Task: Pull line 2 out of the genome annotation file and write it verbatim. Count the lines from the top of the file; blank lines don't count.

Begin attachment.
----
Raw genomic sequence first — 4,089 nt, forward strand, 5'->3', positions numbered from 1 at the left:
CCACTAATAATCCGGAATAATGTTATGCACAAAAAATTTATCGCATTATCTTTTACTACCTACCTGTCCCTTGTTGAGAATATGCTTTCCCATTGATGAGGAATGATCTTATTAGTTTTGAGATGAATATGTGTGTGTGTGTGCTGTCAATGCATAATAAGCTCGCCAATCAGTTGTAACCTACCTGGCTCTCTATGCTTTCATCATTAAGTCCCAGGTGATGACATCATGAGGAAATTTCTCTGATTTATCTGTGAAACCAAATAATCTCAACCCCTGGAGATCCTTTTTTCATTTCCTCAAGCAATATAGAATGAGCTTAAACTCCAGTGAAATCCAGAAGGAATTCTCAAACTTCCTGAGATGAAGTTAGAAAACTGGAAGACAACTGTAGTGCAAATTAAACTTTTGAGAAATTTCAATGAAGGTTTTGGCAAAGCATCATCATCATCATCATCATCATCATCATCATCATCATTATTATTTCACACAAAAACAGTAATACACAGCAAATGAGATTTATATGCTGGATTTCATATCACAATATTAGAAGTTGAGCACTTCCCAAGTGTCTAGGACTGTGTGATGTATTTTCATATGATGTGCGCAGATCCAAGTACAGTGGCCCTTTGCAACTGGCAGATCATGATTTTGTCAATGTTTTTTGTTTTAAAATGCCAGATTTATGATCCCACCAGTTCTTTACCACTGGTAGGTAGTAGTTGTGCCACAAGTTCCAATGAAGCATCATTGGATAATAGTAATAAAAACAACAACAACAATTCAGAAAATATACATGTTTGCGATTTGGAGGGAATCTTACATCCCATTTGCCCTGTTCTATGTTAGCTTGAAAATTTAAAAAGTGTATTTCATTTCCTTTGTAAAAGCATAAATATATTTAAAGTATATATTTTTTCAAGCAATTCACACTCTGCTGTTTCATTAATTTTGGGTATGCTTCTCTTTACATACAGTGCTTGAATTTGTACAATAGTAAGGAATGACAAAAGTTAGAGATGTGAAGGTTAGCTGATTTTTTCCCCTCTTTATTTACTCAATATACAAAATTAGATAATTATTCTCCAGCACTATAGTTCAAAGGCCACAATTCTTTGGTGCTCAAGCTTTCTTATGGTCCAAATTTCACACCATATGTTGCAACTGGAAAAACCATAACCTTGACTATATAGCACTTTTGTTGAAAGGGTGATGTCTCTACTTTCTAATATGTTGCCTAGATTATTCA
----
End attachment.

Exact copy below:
CCACTAATAATCCGGAATAATGTTATGCACAAAAAATTTATCGCATTATCTTTTACTACCTACCTGTCCCTTGTTGAGAATATGCTTTCCCATTGATGAGGAATGATCTTATTAGTTTTGAGATGAATATGTGTGTGTGTGTGCTGTCAATGCATAATAAGCTCGCCAATCAGTTGTAACCTACCTGGCTCTCTATGCTTTCATCATTAAGTCCCAGGTGATGACATCATGAGGAAATTTCTCTGATTTATCTGTGAAACCAAATAATCTCAACCCCTGGAGATCCTTTTTTCATTTCCTCAAGCAATATAGAATGAGCTTAAACTCCAGTGAAATCCAGAAGGAATTCTCAAACTTCCTGAGATGAAGTTAGAAAACTGGAAGACAACTGTAGTGCAAATTAAACTTTTGAGAAATTTCAATGAAGGTTTTGGCAAAGCATCATCATCATCATCATCATCATCATCATCATCATCATTATTATTTCACACAAAAACAGTAATACACAGCAAATGAGATTTATATGCTGGATTTCATATCACAATATTAGAAGTTGAGCACTTCCCAAGTGTCTAGGACTGTGTGATGTATTTTCATATGATGTGCGCAGATCCAAGTACAGTGGCCCTTTGCAACTGGCAGATCATGATTTTGTCAATGTTTTTTGTTTTAAAATGCCAGATTTATGATCCCACCAGTTCTTTACCACTGGTAGGTAGTAGTTGTGCCACAAGTTCCAATGAAGCATCATTGGATAATAGTAATAAAAACAACAACAACAATTCAGAAAATATACATGTTTGCGATTTGGAGGGAATCTTACATCCCATTTGCCCTGTTCTATGTTAGCTTGAAAATTTAAAAAGTGTATTTCATTTCCTTTGTAAAAGCATAAATATATTTAAAGTATATATTTTTTCAAGCAATTCACACTCTGCTGTTTCATTAATTTTGGGTATGCTTCTCTTTACATACAGTGCTTGAATTTGTACAATAGTAAGGAATGACAAAAGTTAGAGATGTGAAGGTTAGCTGATTTTTTCCCCTCTTTATTTACTCAATATACAAAATTAGATAATTATTCTCCAGCACTATAGTTCAAAGGCCACAATTCTTTGGTGCTCAAGCTTTCTTATGGTCCAAATTTCACACCATATGTTGCAACTGGAAAAACCATAACCTTGACTATATAGCACTTTTGTTGAAAGGGTGATGTCTCTACTTTCTAATATGTTGCCTAGATTATTCA